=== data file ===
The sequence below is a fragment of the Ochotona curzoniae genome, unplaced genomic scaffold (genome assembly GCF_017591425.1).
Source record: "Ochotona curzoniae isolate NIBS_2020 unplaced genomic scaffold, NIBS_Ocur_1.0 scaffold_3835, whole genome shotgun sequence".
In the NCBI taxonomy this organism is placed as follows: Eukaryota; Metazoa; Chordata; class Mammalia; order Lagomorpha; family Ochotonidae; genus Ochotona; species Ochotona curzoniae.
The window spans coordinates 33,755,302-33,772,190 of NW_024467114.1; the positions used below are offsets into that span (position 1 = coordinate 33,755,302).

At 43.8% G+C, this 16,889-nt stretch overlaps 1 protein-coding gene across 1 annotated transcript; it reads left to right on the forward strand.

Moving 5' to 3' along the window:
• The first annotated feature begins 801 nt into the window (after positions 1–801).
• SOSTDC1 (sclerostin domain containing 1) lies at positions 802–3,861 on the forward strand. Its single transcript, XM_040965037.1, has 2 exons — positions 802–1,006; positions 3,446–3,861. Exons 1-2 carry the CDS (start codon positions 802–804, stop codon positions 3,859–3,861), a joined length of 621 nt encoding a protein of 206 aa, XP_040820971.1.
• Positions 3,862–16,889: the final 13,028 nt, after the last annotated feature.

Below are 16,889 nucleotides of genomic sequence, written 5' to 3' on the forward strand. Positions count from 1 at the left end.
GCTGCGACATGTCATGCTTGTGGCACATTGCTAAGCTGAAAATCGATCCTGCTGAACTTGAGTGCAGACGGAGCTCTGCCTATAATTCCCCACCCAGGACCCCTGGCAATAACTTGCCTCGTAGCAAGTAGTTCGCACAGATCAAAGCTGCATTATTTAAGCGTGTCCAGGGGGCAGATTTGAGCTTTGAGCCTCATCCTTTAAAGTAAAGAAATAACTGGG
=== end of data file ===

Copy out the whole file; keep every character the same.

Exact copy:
The sequence below is a fragment of the Ochotona curzoniae genome, unplaced genomic scaffold (genome assembly GCF_017591425.1).
Source record: "Ochotona curzoniae isolate NIBS_2020 unplaced genomic scaffold, NIBS_Ocur_1.0 scaffold_3835, whole genome shotgun sequence".
In the NCBI taxonomy this organism is placed as follows: Eukaryota; Metazoa; Chordata; class Mammalia; order Lagomorpha; family Ochotonidae; genus Ochotona; species Ochotona curzoniae.
The window spans coordinates 33,755,302-33,772,190 of NW_024467114.1; the positions used below are offsets into that span (position 1 = coordinate 33,755,302).

At 43.8% G+C, this 16,889-nt stretch overlaps 1 protein-coding gene across 1 annotated transcript; it reads left to right on the forward strand.

Moving 5' to 3' along the window:
• The first annotated feature begins 801 nt into the window (after positions 1–801).
• SOSTDC1 (sclerostin domain containing 1) lies at positions 802–3,861 on the forward strand. Its single transcript, XM_040965037.1, has 2 exons — positions 802–1,006; positions 3,446–3,861. Exons 1-2 carry the CDS (start codon positions 802–804, stop codon positions 3,859–3,861), a joined length of 621 nt encoding a protein of 206 aa, XP_040820971.1.
• Positions 3,862–16,889: the final 13,028 nt, after the last annotated feature.

Below are 16,889 nucleotides of genomic sequence, written 5' to 3' on the forward strand. Positions count from 1 at the left end.
GCTGCGACATGTCATGCTTGTGGCACATTGCTAAGCTGAAAATCGATCCTGCTGAACTTGAGTGCAGACGGAGCTCTGCCTATAATTCCCCACCCAGGACCCCTGGCAATAACTTGCCTCGTAGCAAGTAGTTCGCACAGATCAAAGCTGCATTATTTAAGCGTGTCCAGGGGGCAGATTTGAGCTTTGAGCCTCATCCTTTAAAGTAAAGAAATAACTGGG